A fully qualified domain name (FQDN) contains both a host name and a domain name. For a landing page, the fully qualified domain name usually represents the full URL or a major portion of the top-level address.
In looking at a fully qualified domain name, the host name typically comes before the domain name. The host name represents the network or system used to deliver a user to a certain address or location. The domain name represents the site or project that the user is accessing.
One example is the use of various networks to access educational websites. Typically, the domain name will consist of the identifier for a specific school’s web domain, along with the top-level .edu suffix. For example, the domain name for America University would be americauniversity.edu. The host name would consist of either “www” where the global internet is the host, or some proprietary network name that represents the host – for example, if the school uses a custom internal network called “myAUnet” then “myAUnet” would be the host name.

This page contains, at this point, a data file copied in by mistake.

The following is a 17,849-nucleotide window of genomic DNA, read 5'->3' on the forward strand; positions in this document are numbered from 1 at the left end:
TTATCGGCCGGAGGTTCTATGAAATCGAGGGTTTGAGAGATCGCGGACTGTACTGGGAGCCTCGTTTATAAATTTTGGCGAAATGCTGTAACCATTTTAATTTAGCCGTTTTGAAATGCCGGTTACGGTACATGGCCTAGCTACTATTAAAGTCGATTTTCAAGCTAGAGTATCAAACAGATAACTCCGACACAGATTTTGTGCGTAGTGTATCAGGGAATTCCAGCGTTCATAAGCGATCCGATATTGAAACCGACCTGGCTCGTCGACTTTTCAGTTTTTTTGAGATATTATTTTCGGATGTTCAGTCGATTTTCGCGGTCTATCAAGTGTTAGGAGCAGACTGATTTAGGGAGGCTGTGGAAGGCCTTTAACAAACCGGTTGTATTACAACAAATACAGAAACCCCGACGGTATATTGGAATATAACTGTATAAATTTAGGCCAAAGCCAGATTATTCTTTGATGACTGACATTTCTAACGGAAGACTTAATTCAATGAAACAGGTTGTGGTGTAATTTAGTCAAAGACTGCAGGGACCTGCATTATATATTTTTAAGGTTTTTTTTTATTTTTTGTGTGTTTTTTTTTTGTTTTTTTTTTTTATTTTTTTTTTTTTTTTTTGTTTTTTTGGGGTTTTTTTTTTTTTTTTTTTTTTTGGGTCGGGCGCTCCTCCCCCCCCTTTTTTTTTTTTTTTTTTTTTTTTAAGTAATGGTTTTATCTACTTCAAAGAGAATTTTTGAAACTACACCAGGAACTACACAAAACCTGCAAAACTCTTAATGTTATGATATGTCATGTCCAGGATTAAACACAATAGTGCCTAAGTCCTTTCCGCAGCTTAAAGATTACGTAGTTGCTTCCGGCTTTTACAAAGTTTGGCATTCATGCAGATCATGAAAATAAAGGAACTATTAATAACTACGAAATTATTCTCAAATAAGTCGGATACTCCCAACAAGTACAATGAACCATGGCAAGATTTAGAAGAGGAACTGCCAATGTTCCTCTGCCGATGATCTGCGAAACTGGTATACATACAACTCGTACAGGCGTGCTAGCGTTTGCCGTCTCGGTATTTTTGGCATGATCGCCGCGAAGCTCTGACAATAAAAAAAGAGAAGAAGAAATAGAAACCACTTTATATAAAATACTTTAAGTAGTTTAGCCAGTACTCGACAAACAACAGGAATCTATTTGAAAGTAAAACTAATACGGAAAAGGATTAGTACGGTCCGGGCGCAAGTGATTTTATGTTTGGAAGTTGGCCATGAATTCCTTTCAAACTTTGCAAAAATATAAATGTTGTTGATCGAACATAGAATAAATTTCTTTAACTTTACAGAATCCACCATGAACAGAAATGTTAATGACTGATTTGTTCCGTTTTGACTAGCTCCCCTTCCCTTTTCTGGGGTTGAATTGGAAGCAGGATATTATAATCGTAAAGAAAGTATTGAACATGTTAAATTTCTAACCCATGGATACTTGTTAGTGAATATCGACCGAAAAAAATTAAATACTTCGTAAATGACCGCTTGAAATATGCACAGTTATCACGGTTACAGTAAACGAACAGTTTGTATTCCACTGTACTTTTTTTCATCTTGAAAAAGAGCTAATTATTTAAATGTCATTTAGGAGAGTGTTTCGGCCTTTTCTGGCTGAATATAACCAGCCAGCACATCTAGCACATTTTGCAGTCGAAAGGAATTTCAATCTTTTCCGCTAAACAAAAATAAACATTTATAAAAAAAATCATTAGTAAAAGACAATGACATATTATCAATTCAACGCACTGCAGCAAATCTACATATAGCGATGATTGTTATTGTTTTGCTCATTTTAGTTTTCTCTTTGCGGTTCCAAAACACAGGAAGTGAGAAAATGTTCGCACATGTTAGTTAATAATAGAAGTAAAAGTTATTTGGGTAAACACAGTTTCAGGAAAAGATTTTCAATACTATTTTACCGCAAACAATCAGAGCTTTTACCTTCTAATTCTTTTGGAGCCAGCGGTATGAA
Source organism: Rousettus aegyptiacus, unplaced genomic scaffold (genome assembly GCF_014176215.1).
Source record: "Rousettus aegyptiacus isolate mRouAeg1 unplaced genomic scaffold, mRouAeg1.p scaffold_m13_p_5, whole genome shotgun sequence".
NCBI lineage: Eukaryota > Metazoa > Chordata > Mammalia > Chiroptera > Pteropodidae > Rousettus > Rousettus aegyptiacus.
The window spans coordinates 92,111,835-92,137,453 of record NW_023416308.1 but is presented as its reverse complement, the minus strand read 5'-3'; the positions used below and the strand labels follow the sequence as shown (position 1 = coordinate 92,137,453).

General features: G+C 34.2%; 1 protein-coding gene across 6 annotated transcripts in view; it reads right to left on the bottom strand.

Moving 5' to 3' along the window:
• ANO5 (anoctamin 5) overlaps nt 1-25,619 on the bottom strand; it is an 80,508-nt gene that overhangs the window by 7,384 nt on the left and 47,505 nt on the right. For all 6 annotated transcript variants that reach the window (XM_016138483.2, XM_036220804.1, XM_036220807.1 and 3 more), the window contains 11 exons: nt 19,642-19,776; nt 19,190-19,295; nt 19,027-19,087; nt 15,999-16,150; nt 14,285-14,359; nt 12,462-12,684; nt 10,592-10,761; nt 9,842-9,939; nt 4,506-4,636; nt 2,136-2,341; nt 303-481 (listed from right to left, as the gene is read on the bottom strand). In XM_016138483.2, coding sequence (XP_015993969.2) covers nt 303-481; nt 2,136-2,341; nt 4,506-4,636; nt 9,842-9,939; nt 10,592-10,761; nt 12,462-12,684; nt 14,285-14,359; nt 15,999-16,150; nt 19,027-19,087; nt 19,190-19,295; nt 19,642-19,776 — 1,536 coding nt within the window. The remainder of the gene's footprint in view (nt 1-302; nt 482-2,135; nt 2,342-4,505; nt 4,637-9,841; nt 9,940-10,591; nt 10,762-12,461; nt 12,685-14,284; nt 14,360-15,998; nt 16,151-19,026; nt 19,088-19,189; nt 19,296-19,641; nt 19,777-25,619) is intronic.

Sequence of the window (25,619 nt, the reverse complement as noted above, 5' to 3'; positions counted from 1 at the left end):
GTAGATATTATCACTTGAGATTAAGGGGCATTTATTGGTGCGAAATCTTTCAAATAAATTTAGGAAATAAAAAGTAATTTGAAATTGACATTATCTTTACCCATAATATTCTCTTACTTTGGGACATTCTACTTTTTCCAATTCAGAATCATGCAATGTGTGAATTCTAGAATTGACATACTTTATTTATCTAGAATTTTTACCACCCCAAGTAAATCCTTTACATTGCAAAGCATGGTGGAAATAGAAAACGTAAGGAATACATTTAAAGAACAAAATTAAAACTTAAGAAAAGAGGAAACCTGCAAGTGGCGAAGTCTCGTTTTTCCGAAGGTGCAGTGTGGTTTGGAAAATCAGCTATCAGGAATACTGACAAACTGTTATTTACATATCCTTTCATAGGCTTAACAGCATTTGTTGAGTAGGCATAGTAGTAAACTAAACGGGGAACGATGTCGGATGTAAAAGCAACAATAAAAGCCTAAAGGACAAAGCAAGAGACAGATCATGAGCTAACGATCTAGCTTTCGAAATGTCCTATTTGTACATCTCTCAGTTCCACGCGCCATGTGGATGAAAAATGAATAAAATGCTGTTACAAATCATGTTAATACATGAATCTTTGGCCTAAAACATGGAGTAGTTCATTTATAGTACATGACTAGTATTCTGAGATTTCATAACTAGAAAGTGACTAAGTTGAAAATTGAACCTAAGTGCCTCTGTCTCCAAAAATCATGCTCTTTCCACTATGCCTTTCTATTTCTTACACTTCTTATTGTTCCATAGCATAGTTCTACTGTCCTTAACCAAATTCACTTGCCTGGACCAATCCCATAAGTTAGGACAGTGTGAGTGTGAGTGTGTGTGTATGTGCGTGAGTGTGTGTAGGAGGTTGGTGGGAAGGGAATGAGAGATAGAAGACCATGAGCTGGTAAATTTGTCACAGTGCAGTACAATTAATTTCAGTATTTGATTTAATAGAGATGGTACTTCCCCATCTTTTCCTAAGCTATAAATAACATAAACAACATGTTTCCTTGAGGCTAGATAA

In connecting to a host, using the fully qualified domain name shows where the user wants to go. A DNS server can resolve the host name to an IP address. Although there is some syntactical tolerance built into the use of a fully qualified domain name, generally, a user can have errors or problems if the domain name is not clearly and completely entered.